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This pertains to Prop. $5.14$ and Theorem $5.15$ in Roitman's "Intro to Set Theory," page $68$. https://www.math.ku.edu/~roitman/SetTheory.pdf

What is the difference between these two statements? (Are they not the same, setting $\alpha=x$?).

And why does only the latter entail choice? The proof of the second states one needs the least ordinal with $|x|=|\alpha|$, but do you not need this - finding a least ordinal - in the first?

$5.14$ says:

$\forall\alpha$ an ordinal, $\exists\kappa$ an initial ordinal with $|\alpha|=|\kappa|$

and $5.15$ says:

AC [Axiom of Choice] iff $\forall x\exists\kappa$ $\kappa$ is an initial ordinal and $|x|=|\kappa|$

Thanks

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It might be better to write them in a bit plainer English: the first is

"Every ordinal is in bijection with some initial ordinal,"

while the second is

"Every set is in bijection with some initial ordinal."

Since there are lots of sets which aren't ordinals, in principle there's no reason for the first statement to imply the second. Indeed, to get from the first statement to the second statement we would need to prove

"Every set is in bijection with some ordinal,"

and this is the Well-Ordering Theorem, which is equivalent to the axiom of choice.


You also ask why the first statement is provable in ZF, since you need to pick the least ordinal with a certain property. Well, the point here is not every choice requires the axiom of choice! In ZF alone, we can prove that every set of ordinals has an $\in$-least element; in particular, every ordinal $\alpha$ is in bijection with the least ordinal in the set $\{\beta:$ there is a bijection from $\alpha$ to $\beta$$\}$, which exists by the fact above, and this ordinal is clearly an initial ordinal.

If you haven't yet proved "Every set of ordinals has an $\in$-least element" in ZF, you should try to do that.


Interesting side note: the well-ordering theorem says "every set is in bijection with some well-ordered set." To get from this to "every set is in bijection with some ordinal," we need to prove "every well-ordered set is in bijection with some ordinal." The proof of this fact uses transfinite recursion, which requires the axiom scheme of Replacement.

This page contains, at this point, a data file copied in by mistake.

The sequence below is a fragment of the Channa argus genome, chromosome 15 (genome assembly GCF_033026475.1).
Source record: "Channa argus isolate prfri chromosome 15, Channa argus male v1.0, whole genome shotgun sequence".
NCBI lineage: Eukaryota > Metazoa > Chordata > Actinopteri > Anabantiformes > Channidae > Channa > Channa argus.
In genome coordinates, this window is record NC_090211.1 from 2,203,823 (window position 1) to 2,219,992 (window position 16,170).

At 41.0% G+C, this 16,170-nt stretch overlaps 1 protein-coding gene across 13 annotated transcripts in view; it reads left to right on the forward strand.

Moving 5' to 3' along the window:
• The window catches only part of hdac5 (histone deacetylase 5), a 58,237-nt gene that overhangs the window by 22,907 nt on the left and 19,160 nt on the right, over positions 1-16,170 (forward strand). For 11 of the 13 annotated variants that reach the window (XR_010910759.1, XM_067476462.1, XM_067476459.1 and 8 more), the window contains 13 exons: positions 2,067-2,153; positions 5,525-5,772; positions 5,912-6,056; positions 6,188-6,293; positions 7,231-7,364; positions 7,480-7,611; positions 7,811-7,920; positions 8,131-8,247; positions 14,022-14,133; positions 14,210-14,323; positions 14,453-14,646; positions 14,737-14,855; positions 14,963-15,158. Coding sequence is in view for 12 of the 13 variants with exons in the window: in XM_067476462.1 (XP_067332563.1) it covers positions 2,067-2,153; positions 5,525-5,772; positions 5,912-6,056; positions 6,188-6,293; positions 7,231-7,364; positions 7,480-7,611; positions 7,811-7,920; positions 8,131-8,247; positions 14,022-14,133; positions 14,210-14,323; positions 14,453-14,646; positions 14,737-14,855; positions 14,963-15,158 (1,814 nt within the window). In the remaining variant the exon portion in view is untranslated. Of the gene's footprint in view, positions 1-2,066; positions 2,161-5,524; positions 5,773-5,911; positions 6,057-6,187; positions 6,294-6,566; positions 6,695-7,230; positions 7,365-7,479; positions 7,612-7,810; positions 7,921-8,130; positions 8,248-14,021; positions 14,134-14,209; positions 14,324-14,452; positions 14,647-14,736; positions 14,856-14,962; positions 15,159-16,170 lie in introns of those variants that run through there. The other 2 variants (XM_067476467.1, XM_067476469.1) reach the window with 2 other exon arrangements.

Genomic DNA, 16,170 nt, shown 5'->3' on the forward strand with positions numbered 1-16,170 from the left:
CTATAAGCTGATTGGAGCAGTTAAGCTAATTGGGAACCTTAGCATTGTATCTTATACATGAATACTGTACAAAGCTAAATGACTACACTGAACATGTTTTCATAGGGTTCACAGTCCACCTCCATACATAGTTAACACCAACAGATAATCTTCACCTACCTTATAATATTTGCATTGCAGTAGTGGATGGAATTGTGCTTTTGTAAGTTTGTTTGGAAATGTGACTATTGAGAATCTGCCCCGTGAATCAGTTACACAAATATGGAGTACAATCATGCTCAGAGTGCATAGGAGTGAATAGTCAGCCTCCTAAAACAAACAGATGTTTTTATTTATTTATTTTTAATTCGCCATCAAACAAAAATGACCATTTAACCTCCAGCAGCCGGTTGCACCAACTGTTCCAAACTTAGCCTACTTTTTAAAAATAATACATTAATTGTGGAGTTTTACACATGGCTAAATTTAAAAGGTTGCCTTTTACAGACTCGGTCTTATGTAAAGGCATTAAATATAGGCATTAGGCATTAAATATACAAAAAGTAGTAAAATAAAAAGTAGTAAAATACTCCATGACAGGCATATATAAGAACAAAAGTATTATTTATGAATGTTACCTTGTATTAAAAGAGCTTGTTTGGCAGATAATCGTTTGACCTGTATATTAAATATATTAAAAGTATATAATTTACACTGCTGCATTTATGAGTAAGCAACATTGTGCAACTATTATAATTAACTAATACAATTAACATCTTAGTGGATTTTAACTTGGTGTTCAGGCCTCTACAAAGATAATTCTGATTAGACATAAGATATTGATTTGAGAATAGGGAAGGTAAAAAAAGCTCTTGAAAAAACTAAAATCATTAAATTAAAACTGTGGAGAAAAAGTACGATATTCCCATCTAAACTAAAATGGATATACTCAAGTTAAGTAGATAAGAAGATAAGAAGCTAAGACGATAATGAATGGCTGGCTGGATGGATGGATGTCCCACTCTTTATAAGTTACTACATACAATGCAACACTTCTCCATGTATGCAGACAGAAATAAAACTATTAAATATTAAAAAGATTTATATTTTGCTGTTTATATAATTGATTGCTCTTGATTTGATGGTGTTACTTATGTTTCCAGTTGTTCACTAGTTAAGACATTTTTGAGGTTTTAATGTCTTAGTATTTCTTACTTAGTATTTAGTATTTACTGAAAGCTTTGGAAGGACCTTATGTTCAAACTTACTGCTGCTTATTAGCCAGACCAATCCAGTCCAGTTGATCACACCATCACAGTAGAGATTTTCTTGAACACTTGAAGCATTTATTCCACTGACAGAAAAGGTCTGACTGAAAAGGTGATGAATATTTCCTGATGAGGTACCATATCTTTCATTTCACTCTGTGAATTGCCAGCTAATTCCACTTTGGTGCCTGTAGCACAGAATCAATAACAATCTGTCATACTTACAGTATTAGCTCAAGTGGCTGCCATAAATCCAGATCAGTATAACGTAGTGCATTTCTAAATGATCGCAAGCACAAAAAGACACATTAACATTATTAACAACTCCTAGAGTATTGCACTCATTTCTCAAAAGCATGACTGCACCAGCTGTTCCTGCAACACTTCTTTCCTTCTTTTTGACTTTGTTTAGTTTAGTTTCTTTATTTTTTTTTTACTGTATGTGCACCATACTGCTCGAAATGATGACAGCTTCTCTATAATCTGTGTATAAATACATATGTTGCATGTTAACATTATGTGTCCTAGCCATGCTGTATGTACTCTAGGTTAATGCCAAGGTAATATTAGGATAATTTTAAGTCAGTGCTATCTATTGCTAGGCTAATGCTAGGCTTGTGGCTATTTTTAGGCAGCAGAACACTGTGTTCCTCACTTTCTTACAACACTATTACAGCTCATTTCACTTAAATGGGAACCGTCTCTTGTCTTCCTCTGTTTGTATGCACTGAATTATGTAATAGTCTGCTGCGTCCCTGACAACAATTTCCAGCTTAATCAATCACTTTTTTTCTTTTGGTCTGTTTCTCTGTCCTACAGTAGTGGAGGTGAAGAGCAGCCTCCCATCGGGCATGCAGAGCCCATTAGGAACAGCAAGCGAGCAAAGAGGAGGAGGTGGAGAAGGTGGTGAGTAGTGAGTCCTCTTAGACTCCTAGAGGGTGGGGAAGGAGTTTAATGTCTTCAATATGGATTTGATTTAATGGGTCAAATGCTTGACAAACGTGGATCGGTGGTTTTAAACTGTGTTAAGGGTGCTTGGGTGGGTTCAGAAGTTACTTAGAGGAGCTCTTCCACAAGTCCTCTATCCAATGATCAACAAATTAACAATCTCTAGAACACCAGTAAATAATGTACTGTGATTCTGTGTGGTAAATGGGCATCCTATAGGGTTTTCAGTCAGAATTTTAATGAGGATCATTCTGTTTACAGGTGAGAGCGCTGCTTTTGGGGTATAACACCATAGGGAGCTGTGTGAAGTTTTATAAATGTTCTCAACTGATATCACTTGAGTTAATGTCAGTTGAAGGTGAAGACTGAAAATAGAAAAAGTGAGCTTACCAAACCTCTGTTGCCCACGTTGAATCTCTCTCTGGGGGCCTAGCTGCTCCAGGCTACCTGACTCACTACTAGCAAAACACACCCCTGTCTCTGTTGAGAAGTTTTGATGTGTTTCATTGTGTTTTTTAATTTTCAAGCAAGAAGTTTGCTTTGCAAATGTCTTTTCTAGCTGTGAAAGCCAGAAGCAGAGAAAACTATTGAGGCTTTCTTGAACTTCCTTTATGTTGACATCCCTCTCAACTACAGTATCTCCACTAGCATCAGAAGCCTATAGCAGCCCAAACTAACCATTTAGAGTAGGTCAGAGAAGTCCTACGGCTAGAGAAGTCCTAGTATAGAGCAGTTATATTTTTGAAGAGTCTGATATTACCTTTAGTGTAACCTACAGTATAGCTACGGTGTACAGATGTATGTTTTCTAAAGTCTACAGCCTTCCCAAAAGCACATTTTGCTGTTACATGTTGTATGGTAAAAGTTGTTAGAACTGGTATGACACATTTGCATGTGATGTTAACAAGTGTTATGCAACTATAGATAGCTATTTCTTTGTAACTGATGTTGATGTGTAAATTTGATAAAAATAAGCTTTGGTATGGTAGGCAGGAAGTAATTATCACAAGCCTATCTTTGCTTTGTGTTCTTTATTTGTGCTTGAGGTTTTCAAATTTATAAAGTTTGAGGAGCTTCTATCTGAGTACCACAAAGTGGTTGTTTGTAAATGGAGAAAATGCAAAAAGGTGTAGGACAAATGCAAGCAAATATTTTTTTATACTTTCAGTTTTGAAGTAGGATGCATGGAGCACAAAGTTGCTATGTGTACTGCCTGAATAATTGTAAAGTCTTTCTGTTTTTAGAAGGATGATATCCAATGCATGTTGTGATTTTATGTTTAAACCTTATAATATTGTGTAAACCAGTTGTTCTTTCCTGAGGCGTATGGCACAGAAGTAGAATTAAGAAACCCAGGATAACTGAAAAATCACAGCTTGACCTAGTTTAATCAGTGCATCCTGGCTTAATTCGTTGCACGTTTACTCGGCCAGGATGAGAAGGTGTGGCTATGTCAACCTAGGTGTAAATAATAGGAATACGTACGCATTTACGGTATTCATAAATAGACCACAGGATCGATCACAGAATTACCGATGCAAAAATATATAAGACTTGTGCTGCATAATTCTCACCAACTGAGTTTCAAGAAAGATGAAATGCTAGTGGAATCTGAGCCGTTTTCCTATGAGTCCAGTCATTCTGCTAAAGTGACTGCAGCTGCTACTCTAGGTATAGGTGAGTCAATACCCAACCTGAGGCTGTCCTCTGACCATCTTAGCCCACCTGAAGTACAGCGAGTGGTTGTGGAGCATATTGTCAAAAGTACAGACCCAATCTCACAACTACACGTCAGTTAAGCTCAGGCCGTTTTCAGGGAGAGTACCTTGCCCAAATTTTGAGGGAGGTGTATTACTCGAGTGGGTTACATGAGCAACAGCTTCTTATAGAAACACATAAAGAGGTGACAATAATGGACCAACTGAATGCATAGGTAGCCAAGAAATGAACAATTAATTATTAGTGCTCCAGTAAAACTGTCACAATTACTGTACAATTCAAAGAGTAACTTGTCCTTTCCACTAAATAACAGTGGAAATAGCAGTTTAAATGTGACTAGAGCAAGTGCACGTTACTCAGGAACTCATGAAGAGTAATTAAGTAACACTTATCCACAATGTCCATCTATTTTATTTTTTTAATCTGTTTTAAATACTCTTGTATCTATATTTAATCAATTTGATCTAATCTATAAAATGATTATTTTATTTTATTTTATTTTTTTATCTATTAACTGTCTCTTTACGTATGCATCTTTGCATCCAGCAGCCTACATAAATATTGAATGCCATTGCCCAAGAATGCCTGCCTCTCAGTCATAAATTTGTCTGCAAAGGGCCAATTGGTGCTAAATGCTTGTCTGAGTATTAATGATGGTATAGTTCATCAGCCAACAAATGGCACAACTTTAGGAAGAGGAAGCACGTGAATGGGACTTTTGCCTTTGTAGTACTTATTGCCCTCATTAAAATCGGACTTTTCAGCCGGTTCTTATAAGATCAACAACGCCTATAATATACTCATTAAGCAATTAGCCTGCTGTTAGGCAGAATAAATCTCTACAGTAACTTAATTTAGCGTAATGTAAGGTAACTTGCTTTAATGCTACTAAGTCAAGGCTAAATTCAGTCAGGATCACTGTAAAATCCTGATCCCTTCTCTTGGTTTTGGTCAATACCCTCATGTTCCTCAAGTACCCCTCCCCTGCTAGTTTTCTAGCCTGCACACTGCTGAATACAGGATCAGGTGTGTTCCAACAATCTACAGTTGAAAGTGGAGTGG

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  • $\begingroup$ Hi Noah - Having read a bit further in text, Theorem $5.32$ is: Every well-ordered set is order-isomorphic to an ordinal. Most of the times I've seen this, it entails (if not introduces) as you said, Replacement. However it is not explicitly mentioned here. Rather the proof has $x$ well-ordered by $\leq$. And then defines a function $f$, whose range is $x$, by induction. (Skipping a few steps) it states that if $f[\alpha]=x$, then $f:\alpha\rightarrow x$ is a $1-1$ onto order-preserving map. Usually I've seen Replacement, in a simple form, as if $x$ is a set, and $f$ a function, then $f[x]$ $\endgroup$ – user12802 Mar 10 '18 at 22:06
  • $\begingroup$ is a set. Am I correct that since it is shown that $f$ is an order isomorphism, that Replacement is actually used here (except "in reverse")? $\alpha$ was not defined, by I assume it is an ordinal. Thanks $\endgroup$ – user12802 Mar 10 '18 at 22:09
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    $\begingroup$ @Andrew The key is the part where you say "and then defines a function $f$, whose range is $x$, by induction." Definitions by transfinite recursion require Replacement - or rather, showing that the object they purport to define exist and have the basic properties expected requires Replacement. $\endgroup$ – Noah Schweber Mar 10 '18 at 22:14
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    $\begingroup$ Informally, the recursive definition of $f$ looks something like: "Having defined $f(\alpha)$ for all $\alpha<\beta$, if $f\upharpoonright\beta$ is surjective onto $x$ we are done, and otherwise we send $\beta$ to the least ordinal not in the range of $f\upharpoonright \alpha$. However, in order for this to work we also need to know at each stage that "$f\upharpoonright\beta$" is in fact a set! Proving this takes replacement, the point being roughly that $f\upharpoonright\beta$ is the union of the image of a certain map from ordinals $<\beta$ to approximations of $f\upharpoonright\beta$. $\endgroup$ – Noah Schweber Mar 10 '18 at 22:17
  • $\begingroup$ Thanks - As you anticipated (and I figured you would; I should have written more) that is how $f$ was defined. Yet surprisingly, Replacement was never mentioned. With regards, $\endgroup$ – user12802 Mar 10 '18 at 22:54
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The second one doesn't require $x$ is an ordinal. The fact that any set is equinumerous to some ordinal or cardinal is equivalent to AC, while the fact that any ordinal is equinumerous to an ordinal follows from ZF.

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You don't need the axiom of choice in the first. The set of ordinals $\beta$ such that $|\beta| = |\alpha|$ is nonempty and thus has a least element (no choice required here... the ordinals are well-ordered by definition). Then you can show that this least element is initial.

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